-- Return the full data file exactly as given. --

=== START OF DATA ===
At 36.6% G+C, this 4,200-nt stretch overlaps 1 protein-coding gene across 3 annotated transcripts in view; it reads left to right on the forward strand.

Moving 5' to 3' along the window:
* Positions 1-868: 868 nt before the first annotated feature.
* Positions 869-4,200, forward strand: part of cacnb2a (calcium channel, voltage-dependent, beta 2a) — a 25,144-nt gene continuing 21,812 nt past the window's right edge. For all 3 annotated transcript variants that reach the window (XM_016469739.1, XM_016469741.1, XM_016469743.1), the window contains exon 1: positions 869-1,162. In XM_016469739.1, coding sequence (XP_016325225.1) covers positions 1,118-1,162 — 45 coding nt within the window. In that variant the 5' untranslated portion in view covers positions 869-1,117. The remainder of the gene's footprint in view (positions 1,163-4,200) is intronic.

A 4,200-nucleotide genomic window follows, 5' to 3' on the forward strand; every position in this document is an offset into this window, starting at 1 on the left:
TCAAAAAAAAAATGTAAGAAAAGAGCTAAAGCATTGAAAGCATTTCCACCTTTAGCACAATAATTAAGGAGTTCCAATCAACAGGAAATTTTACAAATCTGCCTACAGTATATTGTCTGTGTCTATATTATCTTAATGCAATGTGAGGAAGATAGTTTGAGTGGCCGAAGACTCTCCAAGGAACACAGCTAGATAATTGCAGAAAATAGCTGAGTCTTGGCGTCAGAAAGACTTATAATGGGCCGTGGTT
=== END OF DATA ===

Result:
At 36.6% G+C, this 4,200-nt stretch overlaps 1 protein-coding gene across 3 annotated transcripts in view; it reads left to right on the forward strand.

Moving 5' to 3' along the window:
* Positions 1-868: 868 nt before the first annotated feature.
* Positions 869-4,200, forward strand: part of cacnb2a (calcium channel, voltage-dependent, beta 2a) — a 25,144-nt gene continuing 21,812 nt past the window's right edge. For all 3 annotated transcript variants that reach the window (XM_016469739.1, XM_016469741.1, XM_016469743.1), the window contains exon 1: positions 869-1,162. In XM_016469739.1, coding sequence (XP_016325225.1) covers positions 1,118-1,162 — 45 coding nt within the window. In that variant the 5' untranslated portion in view covers positions 869-1,117. The remainder of the gene's footprint in view (positions 1,163-4,200) is intronic.

A 4,200-nucleotide genomic window follows, 5' to 3' on the forward strand; every position in this document is an offset into this window, starting at 1 on the left:
TCAAAAAAAAAATGTAAGAAAAGAGCTAAAGCATTGAAAGCATTTCCACCTTTAGCACAATAATTAAGGAGTTCCAATCAACAGGAAATTTTACAAATCTGCCTACAGTATATTGTCTGTGTCTATATTATCTTAATGCAATGTGAGGAAGATAGTTTGAGTGGCCGAAGACTCTCCAAGGAACACAGCTAGATAATTGCAGAAAATAGCTGAGTCTTGGCGTCAGAAAGACTTATAATGGGCCGTGGTT